Officials look to increase intake at Prince Edward County landfill

Published 10:47 pm Thursday, July 6, 2023

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If a request is approved, Prince Edward County would nearly double the amount of trash it’s allowed to take in at the landfill. Officials are calling the move simply a way to manage its busiest days, and those who live and work around the State Route 648 facility won’t even know the difference. Nearby residents, however, just see the potential for increased traffic, among other things. 

If there is anything to blame for the need to increase volume from 175 tons a day to 300, it’s the pandemic, officials say.

“When I arrived in the middle of COVID, we were noticing the volume of material we were picking up at that time,” Prince Edward County administrator Douglas Stanley said. “So, think about restaurants. Everybody is using disposable containers, and forks and plates. All those dining halls, the two colleges we serve —  they are all using disposable plates.”

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Even more, fewer people are heading to brick-and-mortar stores, and instead are depending on mail-order services like Amazon with all of its boxes and materials people eventually throw away.

That required the county to initially increase its pre-pandemic daily capacity of 100 tons. Otherwise, trucks would have to be turned away — leaving them stuffed with trash until the next day, or being forced to find dumps much further away, and at a significant additional cost.

“So, we went at that time and increased our tonnage limit from 100 to 150 tons, thinking ‘OK, this will give us a decent cushion for a while, and buy us some time,’” Stanley said. “Well, in the last year, boom. We were hitting the 175-ton revised limit on multiple occasions, and running into the same type of issues.”

Streamlining the request

Instead of going back to the Commonwealth asking for multiple small increases, Prince Edward County decided to streamline all of it, and simply ask for a volume limit that would reflect its busiest days.

The volume increase request has been in front of the Virginia Department of Environmental Quality for the past month, with a public comment period ending last week. For the most part, the number of trucks traveling the roads to “convenience sites” as the county calls them won’t change, Stanley said. The average volume handled at the sites is between 150 and 175 tons per day.

Reaching the 300-ton limit? That would require what Stanley describes as a “perfect storm.”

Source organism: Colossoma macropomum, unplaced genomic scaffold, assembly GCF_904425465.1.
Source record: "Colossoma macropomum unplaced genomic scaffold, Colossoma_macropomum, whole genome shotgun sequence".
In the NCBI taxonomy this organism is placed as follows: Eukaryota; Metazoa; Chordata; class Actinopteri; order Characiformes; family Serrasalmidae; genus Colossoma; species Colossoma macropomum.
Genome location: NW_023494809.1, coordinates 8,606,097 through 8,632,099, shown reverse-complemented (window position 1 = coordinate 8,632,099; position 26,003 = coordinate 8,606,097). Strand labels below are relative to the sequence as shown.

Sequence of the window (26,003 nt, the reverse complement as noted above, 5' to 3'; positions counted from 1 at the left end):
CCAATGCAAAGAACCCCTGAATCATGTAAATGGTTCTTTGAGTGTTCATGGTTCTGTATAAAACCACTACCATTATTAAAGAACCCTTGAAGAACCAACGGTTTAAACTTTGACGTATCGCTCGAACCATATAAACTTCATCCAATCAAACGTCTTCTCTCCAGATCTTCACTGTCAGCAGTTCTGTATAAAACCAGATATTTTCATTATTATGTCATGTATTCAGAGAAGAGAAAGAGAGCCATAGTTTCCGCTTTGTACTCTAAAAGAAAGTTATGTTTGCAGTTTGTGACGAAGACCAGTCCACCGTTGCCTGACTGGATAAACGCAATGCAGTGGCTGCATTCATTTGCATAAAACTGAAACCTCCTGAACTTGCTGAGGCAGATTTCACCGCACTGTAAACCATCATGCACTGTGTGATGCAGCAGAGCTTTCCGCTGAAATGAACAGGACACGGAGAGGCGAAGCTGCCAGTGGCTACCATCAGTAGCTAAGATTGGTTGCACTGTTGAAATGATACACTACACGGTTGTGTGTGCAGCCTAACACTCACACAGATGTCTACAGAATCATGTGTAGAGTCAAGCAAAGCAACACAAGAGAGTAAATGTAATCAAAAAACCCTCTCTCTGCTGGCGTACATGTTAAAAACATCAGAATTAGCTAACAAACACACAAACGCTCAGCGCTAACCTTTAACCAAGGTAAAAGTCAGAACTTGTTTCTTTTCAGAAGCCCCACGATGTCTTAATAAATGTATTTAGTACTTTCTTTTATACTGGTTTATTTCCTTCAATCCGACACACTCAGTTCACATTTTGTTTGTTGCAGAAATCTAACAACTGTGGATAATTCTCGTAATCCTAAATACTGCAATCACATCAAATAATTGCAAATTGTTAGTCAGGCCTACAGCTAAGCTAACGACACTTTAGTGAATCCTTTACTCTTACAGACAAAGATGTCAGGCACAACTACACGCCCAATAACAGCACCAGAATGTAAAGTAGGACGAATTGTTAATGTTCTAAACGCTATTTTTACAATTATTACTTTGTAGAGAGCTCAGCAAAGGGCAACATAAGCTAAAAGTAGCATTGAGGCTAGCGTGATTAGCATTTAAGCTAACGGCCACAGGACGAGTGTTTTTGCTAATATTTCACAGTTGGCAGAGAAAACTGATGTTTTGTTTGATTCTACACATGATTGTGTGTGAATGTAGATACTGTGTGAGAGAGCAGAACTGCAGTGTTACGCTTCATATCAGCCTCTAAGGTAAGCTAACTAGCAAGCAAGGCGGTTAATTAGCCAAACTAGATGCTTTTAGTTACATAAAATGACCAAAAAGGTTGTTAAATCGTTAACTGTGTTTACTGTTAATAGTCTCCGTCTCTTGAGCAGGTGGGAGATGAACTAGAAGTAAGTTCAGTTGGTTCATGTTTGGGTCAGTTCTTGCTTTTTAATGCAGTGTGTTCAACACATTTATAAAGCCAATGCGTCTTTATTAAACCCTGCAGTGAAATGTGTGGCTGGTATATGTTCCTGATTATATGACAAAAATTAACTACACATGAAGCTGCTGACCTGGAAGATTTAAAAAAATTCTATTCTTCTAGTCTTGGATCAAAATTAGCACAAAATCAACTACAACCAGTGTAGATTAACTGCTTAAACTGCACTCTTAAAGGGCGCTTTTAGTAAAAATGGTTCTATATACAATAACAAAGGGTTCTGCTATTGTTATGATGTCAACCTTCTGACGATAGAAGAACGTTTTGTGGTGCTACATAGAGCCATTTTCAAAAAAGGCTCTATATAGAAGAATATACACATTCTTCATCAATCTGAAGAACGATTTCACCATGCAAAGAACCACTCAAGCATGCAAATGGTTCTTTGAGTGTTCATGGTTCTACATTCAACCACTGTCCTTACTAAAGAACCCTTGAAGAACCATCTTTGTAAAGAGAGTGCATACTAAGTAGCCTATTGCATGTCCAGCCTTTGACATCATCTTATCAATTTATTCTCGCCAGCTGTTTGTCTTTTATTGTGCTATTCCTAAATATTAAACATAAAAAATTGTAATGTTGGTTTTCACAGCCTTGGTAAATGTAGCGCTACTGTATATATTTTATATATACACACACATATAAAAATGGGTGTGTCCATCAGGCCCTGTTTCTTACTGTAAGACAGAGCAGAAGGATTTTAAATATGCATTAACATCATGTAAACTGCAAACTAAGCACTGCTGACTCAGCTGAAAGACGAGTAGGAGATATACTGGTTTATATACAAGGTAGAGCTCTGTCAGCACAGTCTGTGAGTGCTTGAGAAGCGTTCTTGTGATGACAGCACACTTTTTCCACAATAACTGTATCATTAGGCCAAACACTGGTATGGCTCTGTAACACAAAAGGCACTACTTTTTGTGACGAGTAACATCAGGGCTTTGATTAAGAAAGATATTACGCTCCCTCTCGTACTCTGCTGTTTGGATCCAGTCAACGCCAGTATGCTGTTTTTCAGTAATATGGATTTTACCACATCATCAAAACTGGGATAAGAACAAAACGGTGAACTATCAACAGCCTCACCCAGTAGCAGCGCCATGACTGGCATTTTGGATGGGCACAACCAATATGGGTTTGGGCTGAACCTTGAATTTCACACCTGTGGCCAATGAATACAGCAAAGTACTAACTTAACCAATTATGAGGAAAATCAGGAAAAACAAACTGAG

“You had a town cleanup this spring,” the county administrator said. “You also had Longwood (University) and Hampden-Sydney (College) students that were moving out of dorms and apartments.”

That means more than just garbage bags of trash. It’s those days the county sees furniture, mattresses — material that adds up quickly.

“That’s what pushes us significantly over the 175,” Stanley said. “So, the 300 cushion, we feel, gives us the ability to handle what I’d say is kind of the ‘Black Friday’ traffic day of trash.”

Concern about Prince Edward County landfill

Yet, not everyone is convinced this increased volume is a good thing — especially those who live and work around the dump, like Steve Wall. He owns about 14 acres of land just outside the dump entrance.

Right now, he uses the property for storage and such from his business, but a lot of that is simply because he can’t use it for much of anything else. The odor from the dump is unbearable to many — enough to “prevent any humans from living there” — and the main road leading to the facility is practically a country road where two trucks could not pass each other in opposite directions very easily.

While typical compactor trucks many people see in their neighborhoods can hold up to 10 tons, according to assistant county administrator Sarah Elam Puckett, Wall doesn’t believe trucks carry anywhere near that. That means not just a few extra trucks traveling up and down his road, but significantly more.

“The county is good at putting lipstick on a pig,” he said. “They’ve been out and built a new sign at the entrance to the landfill, and landscaped around it. They have made an effort in the last month to really pick up some trash along the road. But that’s done’ just in the heat of this period, and it ain’t going to last the day.”

His neighbors who do live there have to get up in the morning and compete with trucks traveling the road already, Wall said. And then it happens again in the afternoon. Many can see the trash from the road, and many fear it will get even worse.

Local trash or not?

Still, Wall is convinced the county’s request is not about serving local needs, but instead about finding ways of bringing more trash — and money — from outside Prince Edward County, and the region.

“We have to make sure we’re not bringing in trash from other places,” Wall said. “Because it means we don’t need it for our trash. We don’t need trash.”

But, there are no current plans to bring in new major customers from outside the area, Stanley said. 

“We still serve Prince Edward County,” he said. “We still provide trash disposal for Buckingham County, which is a customer of ours. And we have private haulers for the colleges and some other private entities. But the reality is, we have not gone out and picked up other customers.”

Not that that couldn’t happen down the road, Stanley added. “But we are making these changes and requests to accommodate and keep up with the local demand of our partners — our partners being the Town of Farmville, our citizens in the county that go to the waste sites, and the two colleges.”